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Retinal vein occlusion and the prevalence of lipoprotein abnormalities.
  1. P M Dodson,
  2. D J Galton,
  3. A M Hamilton and
  4. R K Blach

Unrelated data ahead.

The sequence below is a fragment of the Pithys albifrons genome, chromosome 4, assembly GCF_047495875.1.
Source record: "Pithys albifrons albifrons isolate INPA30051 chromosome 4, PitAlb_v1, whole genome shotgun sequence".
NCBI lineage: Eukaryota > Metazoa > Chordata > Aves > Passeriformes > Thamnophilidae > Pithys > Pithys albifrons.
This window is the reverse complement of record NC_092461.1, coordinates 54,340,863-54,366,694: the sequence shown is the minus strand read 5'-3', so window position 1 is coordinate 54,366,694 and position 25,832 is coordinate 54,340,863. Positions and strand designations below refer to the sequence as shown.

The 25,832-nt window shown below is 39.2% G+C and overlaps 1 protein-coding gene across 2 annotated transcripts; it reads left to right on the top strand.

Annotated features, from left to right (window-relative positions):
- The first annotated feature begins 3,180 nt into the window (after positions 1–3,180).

Ninety-nine patients with retinal vein occlusion (40 with central, 59 with branch vein occlusion) were investigated for the prevalence of associated diseases for comparison with an age-matched control group. There was a significantly increased prevalence of hyperlipidaemia (p less than 0.001) and hypercholesterolaemia (p less than 0.001) in the group with branch retinal vein occlusion and of hyperlipidaemia (p less than 0.001) and hypercholesterolaemia (p less than 0.02) in the group with central retinal vein occlusion compared with controls. An increased prevalence of hypertriglyceridaemia (p less than 0.001) was also found in patients with central vein occlusion. Other associations were noted (hypertension and oestrogen therapy). Increased serum cholesterol concentrations were found in patients with central vein occlusion (p less than 0.05) and branch vein occlusion (p less than 0.001) compared with controls, and similar tendencies were noted for levels of LDL and HDL cholesterol. Patients with central vein occlusion also had raised levels of serum triglyceride (p less than 0.001) and VLDL-triglyceride (p less than 0.05). The occurrence of both central and branch vein occlusions may be associated with an increased prevalence of hyperlipidaemia and hypertension. Increase of serum lipids may contribute to the aetiology of vein occlusion by altering plasma viscosity or affecting platelet function.

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